I walked into The Menu at TIFF 2022 knowing very little about what I would expect. Judging by the trailer and the details online, the movie sounded like it would be right up my alley. It looked to be a thriller that would dive into food culture gone wrong, led by a great cast. Now that I have seen it, The Menu is so much more than it seems on the surface, and was a movie that despite the dark tone and subject, was a blast to watch, and one of the best films out of this year’s festival.
Starting things off on a dock waiting to head to an exclusive restaurant few ever get to experience, The Menu cleverly gives a taste of the cast you will soon see in action. With everyone waiting for a boat, we meet our lead for the film Margot (Anya Taylor-Joy), a new addition to the guest list, and the date of Tyler (Nicholas Hoult), a foodie who can best be described as a fanboy of fine dining.
But being an exclusive list, there are all kinds of people joining this night’s dinner, including a washed-up movie star (John Leguizamo), Lillian (Janet McTeer), a food critic who can find fault with anything and her publisher (Paul Adelstein), a group of finance bros (Mark St. Cyr, Arturo Castro, Rob Yang) along with many other gusts that embody the people you expect at an exclusive dining event.
From this introduction, the full assortment of guests is brought to the island where Chef Slowik (Ralph Fiennes) has set up his exclusive restaurant known as Hawthorne’s. It is here we meet the hostess Elsa (Hong Chau) who guides the guests through how the remote island works, how devoted the chefs and staff are, along with how truly secluded everyone is. The grandeur and care that goes into this dining room is clear as the dinner service gets underway, but as the many course meal progresses, things quickly turn dark in ways few could imagine.
The flow and pacing of The Menu is fantastic, and does an amazing job of making the 1 hour 46 minute runtime fly by. The structure of a multiple-course meal gives the film a sense of urgency and finality. Once it is made clear things will go very badly when this dining experience comes to an end, the slow progression works to build a level of tension and sets the stage for all the struggle that is about to unfold.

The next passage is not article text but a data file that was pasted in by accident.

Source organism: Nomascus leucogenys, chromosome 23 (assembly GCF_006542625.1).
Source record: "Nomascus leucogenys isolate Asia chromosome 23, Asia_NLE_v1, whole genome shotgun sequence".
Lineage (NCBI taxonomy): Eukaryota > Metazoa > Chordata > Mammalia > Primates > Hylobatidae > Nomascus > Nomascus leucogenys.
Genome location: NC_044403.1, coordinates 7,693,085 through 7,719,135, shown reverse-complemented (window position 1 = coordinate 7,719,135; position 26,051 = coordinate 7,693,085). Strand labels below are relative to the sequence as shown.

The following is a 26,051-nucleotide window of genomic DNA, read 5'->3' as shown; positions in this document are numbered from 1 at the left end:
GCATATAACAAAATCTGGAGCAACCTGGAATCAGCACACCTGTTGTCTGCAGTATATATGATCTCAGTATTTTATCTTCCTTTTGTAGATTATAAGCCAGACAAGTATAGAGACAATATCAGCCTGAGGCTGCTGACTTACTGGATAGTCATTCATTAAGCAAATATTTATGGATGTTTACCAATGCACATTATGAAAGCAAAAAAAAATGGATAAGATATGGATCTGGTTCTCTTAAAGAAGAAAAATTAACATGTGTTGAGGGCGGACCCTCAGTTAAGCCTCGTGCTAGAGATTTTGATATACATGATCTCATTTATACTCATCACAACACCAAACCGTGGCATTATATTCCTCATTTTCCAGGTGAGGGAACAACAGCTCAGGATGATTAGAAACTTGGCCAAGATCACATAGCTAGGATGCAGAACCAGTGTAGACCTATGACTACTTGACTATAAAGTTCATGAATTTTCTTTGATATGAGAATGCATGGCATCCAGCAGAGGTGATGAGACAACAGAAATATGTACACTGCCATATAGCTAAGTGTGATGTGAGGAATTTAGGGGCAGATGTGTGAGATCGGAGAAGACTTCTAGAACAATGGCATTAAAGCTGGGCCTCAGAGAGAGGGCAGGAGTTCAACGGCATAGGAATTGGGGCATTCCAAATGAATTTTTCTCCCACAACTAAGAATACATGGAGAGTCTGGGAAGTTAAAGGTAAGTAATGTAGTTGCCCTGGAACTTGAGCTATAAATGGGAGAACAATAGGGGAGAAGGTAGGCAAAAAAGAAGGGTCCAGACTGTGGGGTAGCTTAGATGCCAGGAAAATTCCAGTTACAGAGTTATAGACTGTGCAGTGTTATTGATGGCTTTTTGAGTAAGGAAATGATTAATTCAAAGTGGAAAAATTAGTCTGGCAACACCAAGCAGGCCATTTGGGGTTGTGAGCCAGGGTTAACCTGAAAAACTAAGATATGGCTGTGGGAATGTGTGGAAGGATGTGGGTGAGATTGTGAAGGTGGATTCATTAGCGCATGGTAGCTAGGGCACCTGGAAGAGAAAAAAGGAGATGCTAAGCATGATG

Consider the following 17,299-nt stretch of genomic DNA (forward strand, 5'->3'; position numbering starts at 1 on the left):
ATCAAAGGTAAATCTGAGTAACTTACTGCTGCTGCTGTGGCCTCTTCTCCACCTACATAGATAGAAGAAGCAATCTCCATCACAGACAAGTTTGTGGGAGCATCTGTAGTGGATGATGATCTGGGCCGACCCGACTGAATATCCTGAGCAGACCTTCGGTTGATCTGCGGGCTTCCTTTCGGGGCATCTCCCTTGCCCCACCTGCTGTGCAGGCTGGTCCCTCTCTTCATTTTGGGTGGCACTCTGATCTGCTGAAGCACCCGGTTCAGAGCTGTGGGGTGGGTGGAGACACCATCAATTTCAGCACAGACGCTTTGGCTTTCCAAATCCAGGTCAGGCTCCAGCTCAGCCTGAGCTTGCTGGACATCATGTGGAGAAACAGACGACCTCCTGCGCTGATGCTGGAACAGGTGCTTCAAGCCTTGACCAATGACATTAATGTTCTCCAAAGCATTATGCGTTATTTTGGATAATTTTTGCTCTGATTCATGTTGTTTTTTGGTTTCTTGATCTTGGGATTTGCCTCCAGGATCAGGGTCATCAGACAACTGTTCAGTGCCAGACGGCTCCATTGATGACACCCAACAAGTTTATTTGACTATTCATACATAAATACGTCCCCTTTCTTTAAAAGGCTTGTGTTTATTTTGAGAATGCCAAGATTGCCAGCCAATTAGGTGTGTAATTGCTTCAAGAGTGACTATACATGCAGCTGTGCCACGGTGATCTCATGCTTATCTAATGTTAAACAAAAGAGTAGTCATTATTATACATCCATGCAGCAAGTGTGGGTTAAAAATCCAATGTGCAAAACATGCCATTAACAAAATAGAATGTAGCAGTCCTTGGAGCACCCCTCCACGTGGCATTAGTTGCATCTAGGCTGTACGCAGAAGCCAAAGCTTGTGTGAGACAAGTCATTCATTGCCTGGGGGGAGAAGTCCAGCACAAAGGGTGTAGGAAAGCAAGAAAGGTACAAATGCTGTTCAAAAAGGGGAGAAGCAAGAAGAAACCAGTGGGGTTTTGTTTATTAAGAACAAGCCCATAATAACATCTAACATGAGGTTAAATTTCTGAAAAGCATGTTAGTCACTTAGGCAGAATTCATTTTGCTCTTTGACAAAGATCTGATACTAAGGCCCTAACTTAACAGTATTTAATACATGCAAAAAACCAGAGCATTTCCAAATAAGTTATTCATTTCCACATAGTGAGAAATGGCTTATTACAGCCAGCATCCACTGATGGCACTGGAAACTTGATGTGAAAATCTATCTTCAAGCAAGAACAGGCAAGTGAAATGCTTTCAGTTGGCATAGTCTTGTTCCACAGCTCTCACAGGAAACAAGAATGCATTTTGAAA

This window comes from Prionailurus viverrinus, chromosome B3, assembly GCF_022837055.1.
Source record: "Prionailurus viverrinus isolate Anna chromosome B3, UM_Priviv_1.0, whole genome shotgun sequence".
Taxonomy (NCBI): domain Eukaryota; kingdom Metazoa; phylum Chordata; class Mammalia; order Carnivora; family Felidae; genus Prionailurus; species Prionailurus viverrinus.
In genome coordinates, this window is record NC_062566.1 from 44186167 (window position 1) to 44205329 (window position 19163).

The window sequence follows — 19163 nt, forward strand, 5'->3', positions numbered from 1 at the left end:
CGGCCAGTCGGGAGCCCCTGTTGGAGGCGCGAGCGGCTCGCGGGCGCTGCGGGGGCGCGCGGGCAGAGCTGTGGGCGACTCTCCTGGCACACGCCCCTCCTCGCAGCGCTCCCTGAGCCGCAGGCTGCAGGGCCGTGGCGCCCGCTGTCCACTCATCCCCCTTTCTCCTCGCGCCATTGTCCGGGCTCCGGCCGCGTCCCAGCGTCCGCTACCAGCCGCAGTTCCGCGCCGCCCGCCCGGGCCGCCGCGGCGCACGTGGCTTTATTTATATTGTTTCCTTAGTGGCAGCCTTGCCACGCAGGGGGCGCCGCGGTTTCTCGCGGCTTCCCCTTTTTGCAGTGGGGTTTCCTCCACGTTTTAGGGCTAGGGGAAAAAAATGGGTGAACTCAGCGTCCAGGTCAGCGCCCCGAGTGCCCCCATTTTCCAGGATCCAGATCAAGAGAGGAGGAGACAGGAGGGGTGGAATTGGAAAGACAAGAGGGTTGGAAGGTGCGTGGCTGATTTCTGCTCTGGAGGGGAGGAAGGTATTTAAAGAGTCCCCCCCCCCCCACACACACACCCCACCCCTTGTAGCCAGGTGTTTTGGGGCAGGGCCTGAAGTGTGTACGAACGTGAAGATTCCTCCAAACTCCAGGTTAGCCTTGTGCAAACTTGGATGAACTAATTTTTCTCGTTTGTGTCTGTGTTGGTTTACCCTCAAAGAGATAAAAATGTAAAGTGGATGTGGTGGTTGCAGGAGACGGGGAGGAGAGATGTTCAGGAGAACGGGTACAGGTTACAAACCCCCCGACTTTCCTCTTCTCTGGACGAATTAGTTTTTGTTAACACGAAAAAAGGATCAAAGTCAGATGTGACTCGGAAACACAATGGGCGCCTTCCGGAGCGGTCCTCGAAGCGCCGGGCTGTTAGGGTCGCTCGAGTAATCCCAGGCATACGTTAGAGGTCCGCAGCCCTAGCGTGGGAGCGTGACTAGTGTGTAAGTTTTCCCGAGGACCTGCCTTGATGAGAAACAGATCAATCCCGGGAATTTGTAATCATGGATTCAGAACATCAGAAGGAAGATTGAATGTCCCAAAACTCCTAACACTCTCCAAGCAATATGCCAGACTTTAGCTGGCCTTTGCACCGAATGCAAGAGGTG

It was a masterful use of the setting, and gives the movie a sense of purpose and drive that could be lost otherwise. The fact The Menu sticks to the meals as a scene transition, even as things become unhinged, was a great move, and helps raise the stakes with each new course.
“…The Menu is a movie you can’t afford to miss.”
Even with the horror/thriller core, The Menu is also a very funny dark comedy that uses the tense mood to great effect. While the concept is frightening, the script by Seth Reiss and Will Tracy has a dry wit to it that is not afraid to poke fun at the concept, the idea of food culture, and the obsession with wealth.
At the core of the movie is a statement about culture, and how the people being served often neglect who takes the time to make them the many meals they enjoy. Mark Mylod as the director does a fantastic job letting the script and concepts feel natural on the screen, knowing when to break the tension with levity to keep even the dark moments light enough to endure.
The levels of power are constantly at play within The Menu, from the guests that like to flaunt their power and money to the other people in the dining room, to the kitchen staff who work as an army under Chef Slowik. It is at times frightening seeing the near cult like loyalty to the Chef, especially as the brutality and horror of the situation ramps up to a fever pitch in the third act. This is a movie filled to the brim with message and social commentary, with the dark tone shining a light on the inequalities in society, made more clear with the thousands of dollars spent by these guests on a single dinner.
The full cast delivers in all their respective roles, each capturing the archetype perfectly. Ralph Fiennes as Chef Slowik brings a controlled energy to the role, but also sadness that sits at the core of his being. Anya Taylor-Joy is fantastic as the outsider who is invited to be a date, with her disdain for the experience building the more she sees of the meal.
Even with so many great performances, Hong Chau’s Elsa was one of the standouts from The Menu. While a subtle performance, she managed to be both helpful and firm with the guests. Her dry humour and blunt comments help raise the dread the guests feel, but also were some of the funniest moments in the film, responding to the rude comments in ways people in the service industry wish they could.
Everything in The Menu felt perfectly put together, from the cast to the art direction. This is a film that is truly striking to look at, with each course expertly crafted to give the elite dinning experience, even in the absurdist ways they get increasingly more ridiculous as the meal progresses. The set design and cinematography work hand in hand to expertly capture the moments and setting to give the full experience of this dinner from hell.
It is rare that a dark comedy thriller captures my attention this much, but there is something special about The Menu. With a great script, fantastic cast, and a visual style all its own, TIFF was made to show off movies like this. Brimming with ideas, and stunning to look at, The Menu is a movie you can’t afford to miss.